Heart patients may not need surgery, study shows

Angioplasty and medications prevent heart attacks in at-risk patients at approximately the same rates, largescale clinical trial finds.

Arutz Sheva Staff,

Heart catheterization (illustrative)
Heart catheterization (illustrative)
iStock

A federally-funded study of 5,179 participants in 37 countries showed that heart attack patients may not need surgery after all.

The study, called Ischemia, examined the use of traditional preventive measures in patients with heart disease who are at serious risk of heart attack.

Ischemia was conducted by researchers at the Stanford School of Medicine and New York University’s medical school.Presented Saturday at the American Heart Association's annual meeting, the $100-million study will soon appear in a peer-reviewed journal.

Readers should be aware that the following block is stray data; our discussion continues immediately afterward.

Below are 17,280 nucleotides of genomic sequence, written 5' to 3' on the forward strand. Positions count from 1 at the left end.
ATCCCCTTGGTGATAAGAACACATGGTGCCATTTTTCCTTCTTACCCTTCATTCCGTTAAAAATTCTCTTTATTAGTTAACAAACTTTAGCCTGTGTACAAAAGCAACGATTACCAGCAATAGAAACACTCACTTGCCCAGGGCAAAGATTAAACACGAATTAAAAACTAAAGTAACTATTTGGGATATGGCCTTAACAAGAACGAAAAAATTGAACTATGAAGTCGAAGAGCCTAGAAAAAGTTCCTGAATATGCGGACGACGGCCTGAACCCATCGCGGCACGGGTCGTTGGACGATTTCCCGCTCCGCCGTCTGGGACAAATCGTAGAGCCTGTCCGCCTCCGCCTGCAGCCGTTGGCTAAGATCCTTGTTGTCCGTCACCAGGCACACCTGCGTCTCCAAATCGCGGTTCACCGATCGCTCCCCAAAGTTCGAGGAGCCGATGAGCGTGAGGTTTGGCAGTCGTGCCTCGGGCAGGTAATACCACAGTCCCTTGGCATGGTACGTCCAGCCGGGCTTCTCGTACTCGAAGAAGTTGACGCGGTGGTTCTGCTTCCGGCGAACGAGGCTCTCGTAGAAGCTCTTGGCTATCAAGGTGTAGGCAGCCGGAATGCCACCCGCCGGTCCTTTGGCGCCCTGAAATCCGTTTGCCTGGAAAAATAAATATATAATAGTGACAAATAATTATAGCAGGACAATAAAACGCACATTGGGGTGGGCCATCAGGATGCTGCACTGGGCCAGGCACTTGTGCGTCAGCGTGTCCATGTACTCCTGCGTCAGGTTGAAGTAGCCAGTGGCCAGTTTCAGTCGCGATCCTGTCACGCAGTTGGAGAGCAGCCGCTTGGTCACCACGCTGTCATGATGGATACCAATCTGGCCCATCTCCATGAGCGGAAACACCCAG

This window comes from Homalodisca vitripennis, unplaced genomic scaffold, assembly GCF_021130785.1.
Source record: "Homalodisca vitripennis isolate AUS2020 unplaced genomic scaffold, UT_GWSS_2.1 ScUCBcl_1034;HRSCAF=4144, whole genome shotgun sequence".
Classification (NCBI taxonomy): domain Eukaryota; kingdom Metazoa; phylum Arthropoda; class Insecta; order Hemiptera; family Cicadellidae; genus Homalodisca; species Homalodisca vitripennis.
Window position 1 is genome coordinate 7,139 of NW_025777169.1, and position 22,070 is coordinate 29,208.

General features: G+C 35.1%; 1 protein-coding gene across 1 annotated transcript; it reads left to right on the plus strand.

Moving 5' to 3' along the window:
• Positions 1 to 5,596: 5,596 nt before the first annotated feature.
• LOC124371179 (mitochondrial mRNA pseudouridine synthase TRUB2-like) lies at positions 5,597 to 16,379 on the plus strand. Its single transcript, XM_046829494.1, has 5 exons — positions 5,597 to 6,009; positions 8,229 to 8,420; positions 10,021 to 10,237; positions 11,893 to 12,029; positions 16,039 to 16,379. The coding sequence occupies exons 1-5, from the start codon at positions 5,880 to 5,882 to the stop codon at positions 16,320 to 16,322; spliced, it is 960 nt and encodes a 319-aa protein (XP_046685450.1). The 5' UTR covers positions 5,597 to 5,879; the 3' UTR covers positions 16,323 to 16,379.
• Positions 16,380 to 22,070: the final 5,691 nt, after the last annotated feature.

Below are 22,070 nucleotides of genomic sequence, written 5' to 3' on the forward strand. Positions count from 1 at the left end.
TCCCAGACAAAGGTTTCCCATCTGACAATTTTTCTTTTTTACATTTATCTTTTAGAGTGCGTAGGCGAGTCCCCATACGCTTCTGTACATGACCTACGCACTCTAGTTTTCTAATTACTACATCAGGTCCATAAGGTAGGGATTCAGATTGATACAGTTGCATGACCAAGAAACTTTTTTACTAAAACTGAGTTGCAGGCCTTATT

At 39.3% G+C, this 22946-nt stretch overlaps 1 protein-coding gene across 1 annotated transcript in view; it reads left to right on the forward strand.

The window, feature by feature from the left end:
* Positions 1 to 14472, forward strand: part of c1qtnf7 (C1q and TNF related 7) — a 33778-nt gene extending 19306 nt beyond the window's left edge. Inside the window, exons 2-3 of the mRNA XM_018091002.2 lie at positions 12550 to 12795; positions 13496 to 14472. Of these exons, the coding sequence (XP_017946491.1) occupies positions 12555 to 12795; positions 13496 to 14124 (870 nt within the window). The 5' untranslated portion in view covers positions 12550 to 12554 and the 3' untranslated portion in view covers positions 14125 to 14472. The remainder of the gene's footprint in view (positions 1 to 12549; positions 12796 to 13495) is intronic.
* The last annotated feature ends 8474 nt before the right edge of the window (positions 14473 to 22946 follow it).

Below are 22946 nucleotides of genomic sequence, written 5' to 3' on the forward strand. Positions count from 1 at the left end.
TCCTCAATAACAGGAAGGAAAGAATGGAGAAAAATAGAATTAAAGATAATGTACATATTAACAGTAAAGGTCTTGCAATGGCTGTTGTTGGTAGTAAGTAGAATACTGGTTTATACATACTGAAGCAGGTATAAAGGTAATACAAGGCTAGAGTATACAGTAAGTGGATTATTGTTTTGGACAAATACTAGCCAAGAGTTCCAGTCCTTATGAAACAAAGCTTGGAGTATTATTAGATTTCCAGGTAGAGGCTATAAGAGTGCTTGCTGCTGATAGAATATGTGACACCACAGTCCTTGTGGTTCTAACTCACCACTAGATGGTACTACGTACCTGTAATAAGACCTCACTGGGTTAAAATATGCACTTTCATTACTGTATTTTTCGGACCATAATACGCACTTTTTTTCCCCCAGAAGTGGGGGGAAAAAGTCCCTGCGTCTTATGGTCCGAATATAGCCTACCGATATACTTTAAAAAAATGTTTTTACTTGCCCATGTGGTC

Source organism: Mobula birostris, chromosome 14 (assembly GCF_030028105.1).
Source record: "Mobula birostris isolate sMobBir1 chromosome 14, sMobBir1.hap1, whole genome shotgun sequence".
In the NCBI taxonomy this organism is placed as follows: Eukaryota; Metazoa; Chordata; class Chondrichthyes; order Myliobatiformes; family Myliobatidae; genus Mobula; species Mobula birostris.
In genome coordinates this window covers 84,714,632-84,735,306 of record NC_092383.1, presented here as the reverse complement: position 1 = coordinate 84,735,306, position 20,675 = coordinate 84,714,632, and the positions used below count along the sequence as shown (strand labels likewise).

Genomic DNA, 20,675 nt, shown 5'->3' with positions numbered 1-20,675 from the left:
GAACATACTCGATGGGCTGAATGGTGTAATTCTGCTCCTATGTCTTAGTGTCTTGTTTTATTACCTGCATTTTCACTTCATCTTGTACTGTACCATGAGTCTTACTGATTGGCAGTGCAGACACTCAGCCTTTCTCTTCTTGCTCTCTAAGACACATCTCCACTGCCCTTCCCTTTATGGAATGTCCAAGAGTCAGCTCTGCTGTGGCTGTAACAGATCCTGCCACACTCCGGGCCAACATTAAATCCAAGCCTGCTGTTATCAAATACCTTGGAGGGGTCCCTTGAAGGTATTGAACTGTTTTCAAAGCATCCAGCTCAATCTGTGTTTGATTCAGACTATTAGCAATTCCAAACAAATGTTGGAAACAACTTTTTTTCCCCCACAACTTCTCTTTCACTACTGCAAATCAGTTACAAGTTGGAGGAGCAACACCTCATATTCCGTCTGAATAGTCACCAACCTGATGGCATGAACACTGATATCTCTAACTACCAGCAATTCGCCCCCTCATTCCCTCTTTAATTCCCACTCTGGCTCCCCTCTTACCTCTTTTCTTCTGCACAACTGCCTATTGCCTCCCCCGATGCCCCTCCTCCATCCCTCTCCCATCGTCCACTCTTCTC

The participants took a stress test and received lifestyle advice and medicines to improve heart health. Half of them also underwent a CT scan and then continued to take medications. The other half were taken to cardiac catheterization labs for angiograms. Three-fourths of these patients underwent angioplasty, while the rest underwent bypass surgery.

After one year, 7% of those who underwent surgery had had a heart event, compared to 5% of those who were treated only with medications. After four years, however, 13% of those who had underwent surgery had had a heart event, compared to 15% of those treated only with medications.

On average, during the seven-year study, no statistically significant differences between the groups were noticed over the course of the study.

However, despite the similarity in prognosis, those who had underwent an invasive procedure said they suffered less chest pain than those who relied solely on medications.




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